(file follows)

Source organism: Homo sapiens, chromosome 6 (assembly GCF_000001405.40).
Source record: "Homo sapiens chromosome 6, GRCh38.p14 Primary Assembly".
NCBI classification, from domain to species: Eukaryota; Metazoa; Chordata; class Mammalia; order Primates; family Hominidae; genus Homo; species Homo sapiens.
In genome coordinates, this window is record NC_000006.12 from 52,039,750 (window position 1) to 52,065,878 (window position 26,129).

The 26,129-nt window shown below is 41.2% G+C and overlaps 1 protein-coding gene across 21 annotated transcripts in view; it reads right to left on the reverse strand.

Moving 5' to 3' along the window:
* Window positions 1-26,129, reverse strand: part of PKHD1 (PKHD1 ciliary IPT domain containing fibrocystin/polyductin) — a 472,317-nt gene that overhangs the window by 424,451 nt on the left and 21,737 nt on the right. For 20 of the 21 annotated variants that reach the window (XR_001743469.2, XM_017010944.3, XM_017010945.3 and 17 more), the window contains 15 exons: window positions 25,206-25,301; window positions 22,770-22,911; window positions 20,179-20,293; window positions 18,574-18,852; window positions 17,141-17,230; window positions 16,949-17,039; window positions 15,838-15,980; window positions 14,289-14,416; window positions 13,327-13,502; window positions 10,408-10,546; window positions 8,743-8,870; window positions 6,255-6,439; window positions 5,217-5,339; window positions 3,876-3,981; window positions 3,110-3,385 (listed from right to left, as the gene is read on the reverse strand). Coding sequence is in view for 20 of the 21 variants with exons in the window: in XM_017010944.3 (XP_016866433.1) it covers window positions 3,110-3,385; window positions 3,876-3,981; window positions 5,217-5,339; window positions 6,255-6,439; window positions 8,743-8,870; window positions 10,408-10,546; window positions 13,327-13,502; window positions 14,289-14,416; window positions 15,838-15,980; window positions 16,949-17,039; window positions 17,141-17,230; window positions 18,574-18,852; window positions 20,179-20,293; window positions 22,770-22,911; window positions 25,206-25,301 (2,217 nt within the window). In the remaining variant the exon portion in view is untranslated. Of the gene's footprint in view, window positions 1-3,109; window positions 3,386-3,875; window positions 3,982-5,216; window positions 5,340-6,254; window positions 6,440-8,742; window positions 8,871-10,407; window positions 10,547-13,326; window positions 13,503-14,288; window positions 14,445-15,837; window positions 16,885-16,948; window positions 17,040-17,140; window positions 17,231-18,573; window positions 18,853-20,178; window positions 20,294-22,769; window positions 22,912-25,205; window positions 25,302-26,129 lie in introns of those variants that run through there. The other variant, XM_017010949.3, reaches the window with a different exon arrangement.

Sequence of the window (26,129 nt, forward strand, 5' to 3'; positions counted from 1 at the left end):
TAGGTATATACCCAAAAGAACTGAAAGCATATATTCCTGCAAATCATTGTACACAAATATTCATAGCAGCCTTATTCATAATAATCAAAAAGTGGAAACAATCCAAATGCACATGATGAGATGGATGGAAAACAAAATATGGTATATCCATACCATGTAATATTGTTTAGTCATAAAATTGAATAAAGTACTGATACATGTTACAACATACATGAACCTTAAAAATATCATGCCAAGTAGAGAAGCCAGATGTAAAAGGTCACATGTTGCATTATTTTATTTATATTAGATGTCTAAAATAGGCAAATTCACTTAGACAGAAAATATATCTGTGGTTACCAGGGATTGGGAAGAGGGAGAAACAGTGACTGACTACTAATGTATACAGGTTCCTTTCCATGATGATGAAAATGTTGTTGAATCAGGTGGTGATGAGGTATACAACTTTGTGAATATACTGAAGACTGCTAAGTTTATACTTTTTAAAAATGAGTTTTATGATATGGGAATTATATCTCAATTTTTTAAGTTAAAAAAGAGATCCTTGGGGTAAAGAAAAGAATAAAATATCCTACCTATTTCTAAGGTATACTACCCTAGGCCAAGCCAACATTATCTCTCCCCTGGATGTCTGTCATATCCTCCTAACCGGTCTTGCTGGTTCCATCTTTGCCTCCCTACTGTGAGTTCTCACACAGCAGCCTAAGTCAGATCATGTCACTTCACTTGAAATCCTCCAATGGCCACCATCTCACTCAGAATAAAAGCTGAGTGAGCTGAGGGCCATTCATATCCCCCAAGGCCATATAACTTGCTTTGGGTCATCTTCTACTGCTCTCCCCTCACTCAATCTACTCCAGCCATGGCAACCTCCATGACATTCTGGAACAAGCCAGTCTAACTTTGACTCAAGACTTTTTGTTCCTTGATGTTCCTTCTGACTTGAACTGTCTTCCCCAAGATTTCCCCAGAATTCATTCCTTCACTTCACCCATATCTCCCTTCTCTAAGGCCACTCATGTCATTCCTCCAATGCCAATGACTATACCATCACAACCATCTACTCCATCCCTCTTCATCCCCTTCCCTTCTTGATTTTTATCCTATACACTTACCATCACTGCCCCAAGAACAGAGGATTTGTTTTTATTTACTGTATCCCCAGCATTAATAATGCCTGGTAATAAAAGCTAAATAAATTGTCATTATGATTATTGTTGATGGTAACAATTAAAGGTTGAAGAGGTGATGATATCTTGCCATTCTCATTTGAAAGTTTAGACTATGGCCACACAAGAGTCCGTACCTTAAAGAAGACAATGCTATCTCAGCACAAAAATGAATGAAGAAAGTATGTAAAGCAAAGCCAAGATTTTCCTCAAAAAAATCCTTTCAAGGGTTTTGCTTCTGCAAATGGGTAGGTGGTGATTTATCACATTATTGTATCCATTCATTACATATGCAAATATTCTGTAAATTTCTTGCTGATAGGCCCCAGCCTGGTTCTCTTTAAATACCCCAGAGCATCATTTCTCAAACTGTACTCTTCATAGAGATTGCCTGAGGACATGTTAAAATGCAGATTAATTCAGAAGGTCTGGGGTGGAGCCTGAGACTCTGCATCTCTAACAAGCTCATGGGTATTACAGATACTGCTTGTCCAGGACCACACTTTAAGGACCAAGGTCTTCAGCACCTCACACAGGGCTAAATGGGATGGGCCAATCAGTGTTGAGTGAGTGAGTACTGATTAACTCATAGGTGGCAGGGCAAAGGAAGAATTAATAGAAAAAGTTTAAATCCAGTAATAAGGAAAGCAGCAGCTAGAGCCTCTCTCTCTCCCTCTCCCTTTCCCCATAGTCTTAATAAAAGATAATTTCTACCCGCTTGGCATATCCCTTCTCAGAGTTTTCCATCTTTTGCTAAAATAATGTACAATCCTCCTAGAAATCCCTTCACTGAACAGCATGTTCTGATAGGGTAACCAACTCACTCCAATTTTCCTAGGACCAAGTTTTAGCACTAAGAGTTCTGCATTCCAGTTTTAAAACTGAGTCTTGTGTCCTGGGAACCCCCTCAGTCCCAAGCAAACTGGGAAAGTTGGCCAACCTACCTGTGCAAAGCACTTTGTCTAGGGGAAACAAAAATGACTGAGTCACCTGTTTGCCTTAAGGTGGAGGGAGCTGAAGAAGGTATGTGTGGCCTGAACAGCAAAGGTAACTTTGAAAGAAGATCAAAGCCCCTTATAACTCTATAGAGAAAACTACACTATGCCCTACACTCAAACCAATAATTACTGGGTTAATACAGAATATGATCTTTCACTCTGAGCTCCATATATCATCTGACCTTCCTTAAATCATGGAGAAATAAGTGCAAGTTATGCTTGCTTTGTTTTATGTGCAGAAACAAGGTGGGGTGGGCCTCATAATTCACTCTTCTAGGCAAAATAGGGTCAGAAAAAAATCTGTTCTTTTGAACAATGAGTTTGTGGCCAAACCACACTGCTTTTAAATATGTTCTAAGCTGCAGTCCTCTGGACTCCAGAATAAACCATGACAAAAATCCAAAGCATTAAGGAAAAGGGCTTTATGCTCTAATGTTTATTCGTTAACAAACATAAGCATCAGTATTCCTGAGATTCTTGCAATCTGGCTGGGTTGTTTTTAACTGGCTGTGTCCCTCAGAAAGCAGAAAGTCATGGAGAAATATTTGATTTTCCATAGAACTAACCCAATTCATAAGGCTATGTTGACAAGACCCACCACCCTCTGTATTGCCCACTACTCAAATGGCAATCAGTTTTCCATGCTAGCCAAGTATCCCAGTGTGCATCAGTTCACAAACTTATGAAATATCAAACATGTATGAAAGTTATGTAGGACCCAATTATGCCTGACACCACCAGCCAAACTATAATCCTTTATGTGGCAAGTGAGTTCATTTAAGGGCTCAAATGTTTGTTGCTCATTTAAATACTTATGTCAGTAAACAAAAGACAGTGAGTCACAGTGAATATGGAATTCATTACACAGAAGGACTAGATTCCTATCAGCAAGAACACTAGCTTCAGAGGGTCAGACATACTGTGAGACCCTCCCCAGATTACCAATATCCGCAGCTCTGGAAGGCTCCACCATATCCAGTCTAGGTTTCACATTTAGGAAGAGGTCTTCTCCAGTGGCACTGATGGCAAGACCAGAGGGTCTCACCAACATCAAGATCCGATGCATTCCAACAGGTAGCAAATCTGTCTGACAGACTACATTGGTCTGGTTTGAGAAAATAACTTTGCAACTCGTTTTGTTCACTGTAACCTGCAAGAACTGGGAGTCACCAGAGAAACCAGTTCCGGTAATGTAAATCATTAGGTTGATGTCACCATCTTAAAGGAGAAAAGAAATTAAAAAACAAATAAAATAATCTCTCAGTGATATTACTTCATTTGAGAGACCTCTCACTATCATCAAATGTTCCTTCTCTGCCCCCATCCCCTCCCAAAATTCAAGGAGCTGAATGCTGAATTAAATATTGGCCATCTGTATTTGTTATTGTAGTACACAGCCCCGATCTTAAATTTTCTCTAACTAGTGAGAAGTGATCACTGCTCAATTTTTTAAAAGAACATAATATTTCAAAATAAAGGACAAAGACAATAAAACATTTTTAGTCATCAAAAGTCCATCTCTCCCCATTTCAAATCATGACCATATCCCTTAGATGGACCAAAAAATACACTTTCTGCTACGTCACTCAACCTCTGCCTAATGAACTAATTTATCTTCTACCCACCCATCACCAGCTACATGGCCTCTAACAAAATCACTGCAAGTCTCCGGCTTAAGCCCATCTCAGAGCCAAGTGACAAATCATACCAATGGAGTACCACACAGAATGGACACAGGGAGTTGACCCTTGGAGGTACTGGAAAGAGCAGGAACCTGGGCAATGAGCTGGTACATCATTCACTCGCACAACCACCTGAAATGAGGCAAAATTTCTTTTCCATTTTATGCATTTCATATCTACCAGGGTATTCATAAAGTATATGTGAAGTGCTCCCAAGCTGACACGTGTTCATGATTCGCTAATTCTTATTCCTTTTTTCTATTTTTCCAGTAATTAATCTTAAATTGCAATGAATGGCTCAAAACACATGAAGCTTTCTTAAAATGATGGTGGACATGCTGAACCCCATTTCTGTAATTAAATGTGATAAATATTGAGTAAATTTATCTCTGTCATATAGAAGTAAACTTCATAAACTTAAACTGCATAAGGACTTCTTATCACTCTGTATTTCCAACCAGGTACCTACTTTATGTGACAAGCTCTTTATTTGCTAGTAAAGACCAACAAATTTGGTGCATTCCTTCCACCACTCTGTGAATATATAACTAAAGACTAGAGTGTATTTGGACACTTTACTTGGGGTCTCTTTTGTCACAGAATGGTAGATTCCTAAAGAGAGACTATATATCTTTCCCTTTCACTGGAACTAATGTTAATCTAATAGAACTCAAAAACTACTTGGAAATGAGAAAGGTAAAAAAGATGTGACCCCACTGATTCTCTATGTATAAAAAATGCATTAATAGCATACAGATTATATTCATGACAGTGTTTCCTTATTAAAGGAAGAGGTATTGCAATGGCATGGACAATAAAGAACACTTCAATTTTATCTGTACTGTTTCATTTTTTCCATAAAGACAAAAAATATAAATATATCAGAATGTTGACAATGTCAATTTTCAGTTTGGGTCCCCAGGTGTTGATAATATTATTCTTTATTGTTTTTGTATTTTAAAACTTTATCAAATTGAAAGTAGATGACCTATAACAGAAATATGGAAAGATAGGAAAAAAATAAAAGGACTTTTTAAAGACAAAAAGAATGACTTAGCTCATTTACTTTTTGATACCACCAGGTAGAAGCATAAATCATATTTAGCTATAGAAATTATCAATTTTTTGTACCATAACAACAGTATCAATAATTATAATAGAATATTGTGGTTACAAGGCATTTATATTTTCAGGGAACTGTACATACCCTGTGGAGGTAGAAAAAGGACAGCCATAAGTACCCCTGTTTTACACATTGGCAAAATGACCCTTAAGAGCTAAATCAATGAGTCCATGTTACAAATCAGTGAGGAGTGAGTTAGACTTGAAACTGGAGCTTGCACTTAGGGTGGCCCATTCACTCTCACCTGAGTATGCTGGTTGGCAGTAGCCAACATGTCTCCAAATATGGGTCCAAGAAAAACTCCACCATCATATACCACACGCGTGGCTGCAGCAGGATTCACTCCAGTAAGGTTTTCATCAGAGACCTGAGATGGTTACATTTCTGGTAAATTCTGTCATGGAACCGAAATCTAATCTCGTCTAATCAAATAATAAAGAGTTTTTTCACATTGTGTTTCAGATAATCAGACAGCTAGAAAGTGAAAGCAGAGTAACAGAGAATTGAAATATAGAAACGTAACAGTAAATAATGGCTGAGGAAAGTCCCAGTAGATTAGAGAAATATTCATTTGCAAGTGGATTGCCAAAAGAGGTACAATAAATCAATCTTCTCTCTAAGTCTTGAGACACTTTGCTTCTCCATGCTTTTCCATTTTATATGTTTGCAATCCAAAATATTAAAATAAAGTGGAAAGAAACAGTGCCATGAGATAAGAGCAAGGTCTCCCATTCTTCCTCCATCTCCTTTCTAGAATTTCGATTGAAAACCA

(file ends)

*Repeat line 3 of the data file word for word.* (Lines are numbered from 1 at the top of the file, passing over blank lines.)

NCBI classification, from domain to species: Eukaryota; Metazoa; Chordata; class Mammalia; order Primates; family Hominidae; genus Homo; species Homo sapiens.